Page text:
Coach’s Corner: Jim McKee

In 2009, the Olympian Club of Greater Waterbury Inc. named Naugatuck swim coach Jim McKee has compiled 514 victories over the course of his 36-year coaching career.

NAUGATUCK — Last week the Naugatuck boys swim team lost to Holy Cross for the first time since 1983. Despite the loss, Greyhounds coach Jim McKee viewed the meet as a success.

It seems a little odd that one would view a loss as a success. But if any swim coach has the judgment to make such a statement, it’s McKee.

It might be the 24 league championships or the 514 victories over the course of a 36-year career. McKee’s accolades over the course of his career are not only impressive but downright head-shaking.

The former three-sport athlete from Crosby participated in football, swimming and track before going on to a prominent college career at Southern Connecticut State University.

He was the Owls’ captain in 1969 along with roommate Ed Aston, who became another swim coach legend at Cheshire.

McKee took over the boys swim team at Naugatuck in 1976 from Jim Farrar, a coaching legend in his own right, who accumulated 297 wins, eight state championships and two New England titles.

McKee soon took on the double duty of the boys and girls swim program for the Greyhounds. He has coached the boys for 36 seasons and the girls for 26 years. A 333-154 record with the boys and a 181-82 record with the girls has produced McKee’s gaudy coaching stats.

Over the course of those seasons he has guided nine All-Americans, 76 All-State swimmers and a 2002 national champion in diver Brian Mariano. His teams have broken 23 state records and he was recognized in 1990, 1993 and 1997 as Connecticut Swim Coach of the Year.

McKee doesn’t just work the Naugatuck pool deck for seven months a year. For the past 31 offseasons, McKee has also been the coach at the Copper Valley Club in Cheshire with over 150 swimmers.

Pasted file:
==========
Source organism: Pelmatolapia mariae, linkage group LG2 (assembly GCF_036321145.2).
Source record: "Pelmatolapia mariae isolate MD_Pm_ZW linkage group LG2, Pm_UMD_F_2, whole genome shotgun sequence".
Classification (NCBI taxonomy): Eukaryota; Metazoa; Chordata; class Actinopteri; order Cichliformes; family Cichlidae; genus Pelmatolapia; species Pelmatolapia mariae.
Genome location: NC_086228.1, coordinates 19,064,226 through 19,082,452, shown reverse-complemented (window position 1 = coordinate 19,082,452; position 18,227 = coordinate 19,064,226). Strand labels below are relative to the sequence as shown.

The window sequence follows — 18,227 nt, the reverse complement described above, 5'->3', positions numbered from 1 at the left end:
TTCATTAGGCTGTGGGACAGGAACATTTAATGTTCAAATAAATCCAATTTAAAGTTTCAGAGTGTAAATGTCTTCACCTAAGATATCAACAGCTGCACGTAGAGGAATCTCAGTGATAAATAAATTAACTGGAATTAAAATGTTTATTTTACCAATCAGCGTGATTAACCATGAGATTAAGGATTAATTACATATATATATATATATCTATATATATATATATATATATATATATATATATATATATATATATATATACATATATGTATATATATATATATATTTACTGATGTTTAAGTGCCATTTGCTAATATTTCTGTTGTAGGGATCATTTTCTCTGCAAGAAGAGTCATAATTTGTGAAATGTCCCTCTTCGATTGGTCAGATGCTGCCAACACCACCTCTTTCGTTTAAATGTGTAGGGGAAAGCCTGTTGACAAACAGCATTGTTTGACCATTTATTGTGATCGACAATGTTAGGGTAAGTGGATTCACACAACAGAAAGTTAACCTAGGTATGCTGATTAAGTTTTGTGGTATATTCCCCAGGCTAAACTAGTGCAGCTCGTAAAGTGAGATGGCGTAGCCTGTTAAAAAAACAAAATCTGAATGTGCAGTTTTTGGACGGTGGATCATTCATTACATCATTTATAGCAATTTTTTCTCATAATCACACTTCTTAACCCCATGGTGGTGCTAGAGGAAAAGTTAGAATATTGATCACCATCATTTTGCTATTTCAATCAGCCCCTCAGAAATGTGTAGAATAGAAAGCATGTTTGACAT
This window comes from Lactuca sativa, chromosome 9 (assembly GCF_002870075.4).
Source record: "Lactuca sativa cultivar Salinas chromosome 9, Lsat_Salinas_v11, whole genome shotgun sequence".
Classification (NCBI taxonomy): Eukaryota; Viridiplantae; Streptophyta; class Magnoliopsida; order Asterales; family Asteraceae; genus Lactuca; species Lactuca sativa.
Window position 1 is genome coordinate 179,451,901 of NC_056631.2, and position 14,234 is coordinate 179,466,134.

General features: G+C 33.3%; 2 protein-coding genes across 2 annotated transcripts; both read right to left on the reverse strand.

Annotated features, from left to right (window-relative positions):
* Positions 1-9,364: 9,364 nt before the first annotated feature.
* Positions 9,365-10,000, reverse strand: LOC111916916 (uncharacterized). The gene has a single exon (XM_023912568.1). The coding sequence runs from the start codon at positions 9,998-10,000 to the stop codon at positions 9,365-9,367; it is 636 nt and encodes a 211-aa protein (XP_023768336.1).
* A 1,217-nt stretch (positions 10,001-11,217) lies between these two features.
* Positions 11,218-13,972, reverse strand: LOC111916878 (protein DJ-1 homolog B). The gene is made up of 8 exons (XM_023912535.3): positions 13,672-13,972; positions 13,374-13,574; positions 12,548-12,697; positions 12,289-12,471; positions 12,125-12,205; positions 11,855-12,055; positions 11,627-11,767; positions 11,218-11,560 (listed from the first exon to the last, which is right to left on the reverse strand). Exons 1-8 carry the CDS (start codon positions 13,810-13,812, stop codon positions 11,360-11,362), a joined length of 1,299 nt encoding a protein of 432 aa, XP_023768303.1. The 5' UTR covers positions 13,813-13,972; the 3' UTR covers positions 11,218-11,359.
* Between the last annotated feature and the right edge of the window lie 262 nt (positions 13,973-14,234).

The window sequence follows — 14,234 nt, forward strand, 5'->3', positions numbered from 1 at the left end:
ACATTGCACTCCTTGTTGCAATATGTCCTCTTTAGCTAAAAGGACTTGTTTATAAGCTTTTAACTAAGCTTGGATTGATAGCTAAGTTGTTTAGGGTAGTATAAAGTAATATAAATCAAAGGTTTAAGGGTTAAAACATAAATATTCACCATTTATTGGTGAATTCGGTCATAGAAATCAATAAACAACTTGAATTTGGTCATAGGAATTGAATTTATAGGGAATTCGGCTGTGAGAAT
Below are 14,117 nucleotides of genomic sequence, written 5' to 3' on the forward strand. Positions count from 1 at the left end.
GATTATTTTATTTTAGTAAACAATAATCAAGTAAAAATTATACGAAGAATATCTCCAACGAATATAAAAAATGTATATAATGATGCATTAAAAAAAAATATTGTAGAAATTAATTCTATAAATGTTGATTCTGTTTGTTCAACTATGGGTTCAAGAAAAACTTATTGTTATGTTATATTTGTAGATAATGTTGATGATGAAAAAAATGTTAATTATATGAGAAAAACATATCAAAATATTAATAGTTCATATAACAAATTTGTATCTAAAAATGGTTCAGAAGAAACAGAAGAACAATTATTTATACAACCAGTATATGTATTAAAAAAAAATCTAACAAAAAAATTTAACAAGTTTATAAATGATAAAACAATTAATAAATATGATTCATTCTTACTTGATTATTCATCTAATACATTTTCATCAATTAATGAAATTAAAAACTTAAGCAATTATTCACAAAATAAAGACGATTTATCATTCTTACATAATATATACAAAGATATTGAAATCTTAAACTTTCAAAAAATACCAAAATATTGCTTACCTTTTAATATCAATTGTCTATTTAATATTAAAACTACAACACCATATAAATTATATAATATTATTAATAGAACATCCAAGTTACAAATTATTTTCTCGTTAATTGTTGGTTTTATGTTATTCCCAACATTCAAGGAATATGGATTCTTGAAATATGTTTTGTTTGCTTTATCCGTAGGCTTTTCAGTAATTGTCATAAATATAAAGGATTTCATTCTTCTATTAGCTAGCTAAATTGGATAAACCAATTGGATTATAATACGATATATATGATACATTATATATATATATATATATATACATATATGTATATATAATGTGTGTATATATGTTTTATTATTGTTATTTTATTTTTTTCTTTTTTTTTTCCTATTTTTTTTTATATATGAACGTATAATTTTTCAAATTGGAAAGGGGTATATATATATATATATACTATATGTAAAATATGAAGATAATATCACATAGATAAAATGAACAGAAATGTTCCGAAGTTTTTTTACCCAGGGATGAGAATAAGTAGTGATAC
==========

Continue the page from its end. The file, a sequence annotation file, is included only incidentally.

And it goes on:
It shouldn’t be a surprise that McKee’s ‘Hounds hadn’t lost to the Crusaders in nearly 30 years, but the historical success of his teams doesn’t mean that the 96-90 loss was a failure.

“Everyone wants to win, that’s a given,” McKee said. “But we had 90 best times in the meet against Holy Cross and yes, I view that as a successful meet. We came one-tenth of a second away from winning the meet. But I see the heads and tails of success in this sport and we had a very successful meet.”

McKee knows how much work is put in by his athletes and finds the true reward in seeing the fruits of their labor.

“These kids work hard to get better every time out there,” McKee said. “Over the course of a season they will swim up to a half a million yards in the pool. There are not too many student athletes that are willing to sign up for that. It’s nice to see the kids gain confidence and develop their skills. When they succeed, that is the thrill I get out of it.”

Because swimming is different than the popular team sports, McKee knows success doesn’t always lie in wins or losses.

“I mean no disrespect to any other sport or athlete, but in baseball you can come up and hit the game-winning home run,” McKee said. “In football you can kick a game-winning field goal. In basketball you can score the game-winning basket. That is viewed a success—the winning versus losing concept. But swimming is a lot like track. You are competing to do better than the last time you went out there.”

Competition with oneself may start in the pool, but McKee hopes his athletes keep the same attitude in other endeavors for years to come.

“In swimming you have to put in all the hard work and push yourself to the extreme,” McKee said. “It’s in the perseverance, which is where the success comes from. And it’s that same work ethic that they learn, that will carry throughout their life and make them successful in their career choices. That is what this is all about. I would view a successful season like this: When all is said and done and the kids can look back on it and say that all the hard work was worth it and they would do it again. That is a successful season.”

Coach’s Corner is a semi-regular column that shines the spotlight on a local coach.